25 Jan 2022

Driving the global campaign for electric vehicles

From Nine To Noon, 9:30 am on 25 January 2022

More needs to be done globally to phase out fossil fuel vehicles, a leader for a campaign to switch to electric cars says.

20231108 - electric car and gasoline car concept. hand holding gas pump and power connector for refuel

Photo: tomwang/123RF

Monica Araya, a distinguished fellow with the Drive Electric campaign and a member of the United Nations Climate Champions team, says the next five years are critical.

The Drive Electric campaign, an international coalition of 70 organisations, was instrumental in persuading the European Commission to propose that after 2035, there will be no more sales of petrol and diesel cars.

"We should aim to have these targets set for 2035 at the latest," Araya told Nine to Noon.

Change could not come solely from manufacturers or individual organisations - it has to be a global approach.

"You cannot do this with one organisation or in one country or by pressing just one lever, meaning policy or business or activism. You have to press all of them simultaneously."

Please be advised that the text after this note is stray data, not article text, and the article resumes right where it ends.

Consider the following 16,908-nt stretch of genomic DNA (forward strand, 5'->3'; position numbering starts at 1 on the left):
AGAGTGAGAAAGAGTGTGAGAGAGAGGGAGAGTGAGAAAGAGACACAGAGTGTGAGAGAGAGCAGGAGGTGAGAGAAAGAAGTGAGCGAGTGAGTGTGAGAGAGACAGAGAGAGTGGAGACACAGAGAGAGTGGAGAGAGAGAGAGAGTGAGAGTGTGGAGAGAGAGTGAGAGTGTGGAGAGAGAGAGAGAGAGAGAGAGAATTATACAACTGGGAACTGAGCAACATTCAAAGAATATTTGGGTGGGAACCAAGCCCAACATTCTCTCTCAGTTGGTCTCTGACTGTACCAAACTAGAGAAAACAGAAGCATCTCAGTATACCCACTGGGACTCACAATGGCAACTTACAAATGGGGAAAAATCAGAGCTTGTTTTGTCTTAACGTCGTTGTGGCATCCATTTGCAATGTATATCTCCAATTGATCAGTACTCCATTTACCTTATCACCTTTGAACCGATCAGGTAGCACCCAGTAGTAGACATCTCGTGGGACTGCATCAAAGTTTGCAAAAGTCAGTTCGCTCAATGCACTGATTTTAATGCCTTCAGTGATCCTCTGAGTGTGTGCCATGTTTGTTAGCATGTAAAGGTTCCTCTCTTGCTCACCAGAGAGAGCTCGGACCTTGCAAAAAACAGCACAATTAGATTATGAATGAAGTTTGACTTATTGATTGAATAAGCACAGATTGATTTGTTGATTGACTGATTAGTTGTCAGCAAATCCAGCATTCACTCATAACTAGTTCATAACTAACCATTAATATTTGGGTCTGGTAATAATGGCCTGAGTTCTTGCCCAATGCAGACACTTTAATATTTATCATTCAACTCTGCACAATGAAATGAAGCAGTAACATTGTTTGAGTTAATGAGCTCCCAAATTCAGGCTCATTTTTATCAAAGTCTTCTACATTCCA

Targets should be set by governments and not left up to manufacturers, she said.

Araya said there was huge growth in the electric vehicle market and steps were being taken in the right direction.

"At the Glasgow COP in November, there was a climate declaration by ... various stakeholders saying the same thing: after a certain date we are not going to sell [non-electric vehicles]; after a certain date we are not going to buy them or finance them,:

General Motors is one company that has agreed to stop producing non-electric vehicles by 2035.

Here in Aotearoa, Waka Kotahi has stated transport is responsible for 47 percent of domestic CO2 emissions and the government's Clean Car package is hoped to reduce this number.

The Clean Car Discount came into effect on 1 July 2021, providing rebates for eligible new and used light electric vehicles and plug-in hybrid electric vehicles.

In April, the system is set to change to a CO2 emissions model, with zero or low emission vehicles able to qualify for a rebate, while those with high emissions will incur a fee.

Araya said governments should be prepared to think about long-term changes and investment in key infrastructure, like electric public transport.